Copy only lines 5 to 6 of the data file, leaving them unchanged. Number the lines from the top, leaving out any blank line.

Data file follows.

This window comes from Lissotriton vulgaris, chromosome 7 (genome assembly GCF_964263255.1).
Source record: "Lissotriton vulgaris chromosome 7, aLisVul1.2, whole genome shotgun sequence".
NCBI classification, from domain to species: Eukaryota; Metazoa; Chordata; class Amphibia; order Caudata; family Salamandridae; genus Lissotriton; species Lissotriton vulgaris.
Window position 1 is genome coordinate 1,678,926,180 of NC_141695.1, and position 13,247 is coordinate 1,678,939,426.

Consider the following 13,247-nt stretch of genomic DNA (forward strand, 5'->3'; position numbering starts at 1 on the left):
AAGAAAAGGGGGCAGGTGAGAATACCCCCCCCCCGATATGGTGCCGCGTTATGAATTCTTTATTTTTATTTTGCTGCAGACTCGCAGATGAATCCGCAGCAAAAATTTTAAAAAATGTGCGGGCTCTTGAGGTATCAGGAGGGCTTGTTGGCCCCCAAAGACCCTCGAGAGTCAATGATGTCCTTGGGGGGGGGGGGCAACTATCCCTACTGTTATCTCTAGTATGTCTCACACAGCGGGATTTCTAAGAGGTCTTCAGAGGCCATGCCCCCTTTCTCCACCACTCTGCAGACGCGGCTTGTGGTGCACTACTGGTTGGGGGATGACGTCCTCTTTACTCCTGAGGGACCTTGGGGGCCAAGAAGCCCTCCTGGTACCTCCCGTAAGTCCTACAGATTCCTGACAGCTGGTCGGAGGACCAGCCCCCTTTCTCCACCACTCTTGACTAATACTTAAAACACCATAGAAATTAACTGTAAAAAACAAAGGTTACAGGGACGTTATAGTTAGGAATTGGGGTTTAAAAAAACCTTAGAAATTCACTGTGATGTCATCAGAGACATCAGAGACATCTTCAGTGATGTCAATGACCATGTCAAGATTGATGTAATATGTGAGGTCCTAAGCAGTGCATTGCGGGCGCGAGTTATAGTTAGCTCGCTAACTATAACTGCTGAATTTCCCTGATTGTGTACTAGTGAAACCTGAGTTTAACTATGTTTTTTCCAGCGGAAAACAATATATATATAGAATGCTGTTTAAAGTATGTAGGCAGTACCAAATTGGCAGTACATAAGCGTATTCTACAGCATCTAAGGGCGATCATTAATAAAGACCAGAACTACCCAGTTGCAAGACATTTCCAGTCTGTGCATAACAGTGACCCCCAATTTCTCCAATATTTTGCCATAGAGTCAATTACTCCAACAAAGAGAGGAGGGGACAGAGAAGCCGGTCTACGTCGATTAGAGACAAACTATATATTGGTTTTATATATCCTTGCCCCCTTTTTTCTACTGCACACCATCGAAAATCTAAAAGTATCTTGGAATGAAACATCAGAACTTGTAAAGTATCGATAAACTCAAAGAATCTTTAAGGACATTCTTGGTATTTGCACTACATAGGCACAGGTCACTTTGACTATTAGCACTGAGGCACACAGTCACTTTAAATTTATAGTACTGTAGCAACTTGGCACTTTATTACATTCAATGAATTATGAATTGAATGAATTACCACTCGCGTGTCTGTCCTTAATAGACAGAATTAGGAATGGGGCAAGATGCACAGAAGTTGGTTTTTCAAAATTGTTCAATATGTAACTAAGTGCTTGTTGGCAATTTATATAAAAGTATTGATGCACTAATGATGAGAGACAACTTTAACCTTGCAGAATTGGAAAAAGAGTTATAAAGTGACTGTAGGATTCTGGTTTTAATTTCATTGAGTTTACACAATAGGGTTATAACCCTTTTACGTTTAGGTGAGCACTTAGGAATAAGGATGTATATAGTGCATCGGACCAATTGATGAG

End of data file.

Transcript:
Consider the following 13,247-nt stretch of genomic DNA (forward strand, 5'->3'; position numbering starts at 1 on the left):
AAGAAAAGGGGGCAGGTGAGAATACCCCCCCCCCGATATGGTGCCGCGTTATGAATTCTTTATTTTTATTTTGCTGCAGACTCGCAGATGAATCCGCAGCAAAAATTTTAAAAAATGTGCGGGCTCTTGAGGTATCAGGAGGGCTTGTTGGCCCCCAAAGACCCTCGAGAGTCAATGATGTCCTTGGGGGGGGGGGGCAACTATCCCTACTGTTATCTCTAGTATGTCTCACACAGCGGGATTTCTAAGAGGTCTTCAGAGGCCATGCCCCCTTTCTCCACCACTCTGCAGACGCGGCTTGTGGTGCACTACTGGTTGGGGGATGACGTCCTCTTTACTCCTGAGGGACCTTGGGGGCCAAGAAGCCCTCCTGGTACCTCCCGTAAGTCCTACAGATTCCTGACAGCTGGTCGGAGGACCAGCCCCCTTTCTCCACCACTCTTGACTAATACTTAAAACACCATAGAAATTAACTGTAAAAAACAAAGGTTACAGGGACGTTATAGTTAGGAATTGGGGTTTAAAAAAACCTTAGAAATTCACTGTGATGTCATCAGAGACATCAGAGACATCTTCAGTGATGTCAATGACCATGTCAAGATTGATGTAATATGTGAGGTCCTAAGCAGTGCATTGCGGGCGCGAGTTATAGTTAGCTCGCTAACTATAACTGCTGAATTTCCCTGATTGTGTACTAGTGAAACCTGAGTTTAACTATGTTTTTTCCAGCGGAAAACAATATATATATAGAATGCTGTTTAAAGTATGTAGGCAGTACCAAATTGGCAGTACATAAGCGTATTCTACAGCATCTAAGGGCGATCATTAATAAAGACCAGAACTACCCAGTTGCAAGACATTTCCAGTCTGTGCATAACAGTGACCCCCAATTTCTCCAATATTTTGCCATAGAGTCAATTACTCCAACAAAGAGAGGAGGGGACAGAGAAGCCGGTCTACGTCGATTAGAGACAAACTATATATTGGTTTTATATATCCTTGCCCCCTTTTTTCTACTGCACACCATCGAAAATCTAAAAGTATCTTGGAATGAAACATCAGAACTTGTAAAGTATCGATAAACTCAAAGAATCTTTAAGGACATTCTTGGTATTTGCACTACATAGGCACAGGTCACTTTGACTATTAGCACTGAGGCACACAGTCACTTTAAATTTATAGTACTGTAGCAACTTGGCACTTTATTACATTCAATGAATTATGAATTGAATGAATTACCACTCGCGTGTCTGTCCTTAATAGACAGAATTAGGAATGGGGCAAGATGCACAGAAGTTGGTTTTTCAAAATTGTTCAATATGTAACTAAGTGCTTGTTGGCAATTTATATAAAAGTATTGATGCACTAATGATGAGAGACAACTTTAACCTTGCAGAATTGGAAAAAGAGTTATAAAGTGACTGTAGGATTCTGGTTTTAATTTCATTGAGTTTACACAATAGGGTTATAACCCTTTTACGTTTAGGTGAGCACTTAGGAATAAGGATGTATATAGTGCATCGGACCAATTGATGAG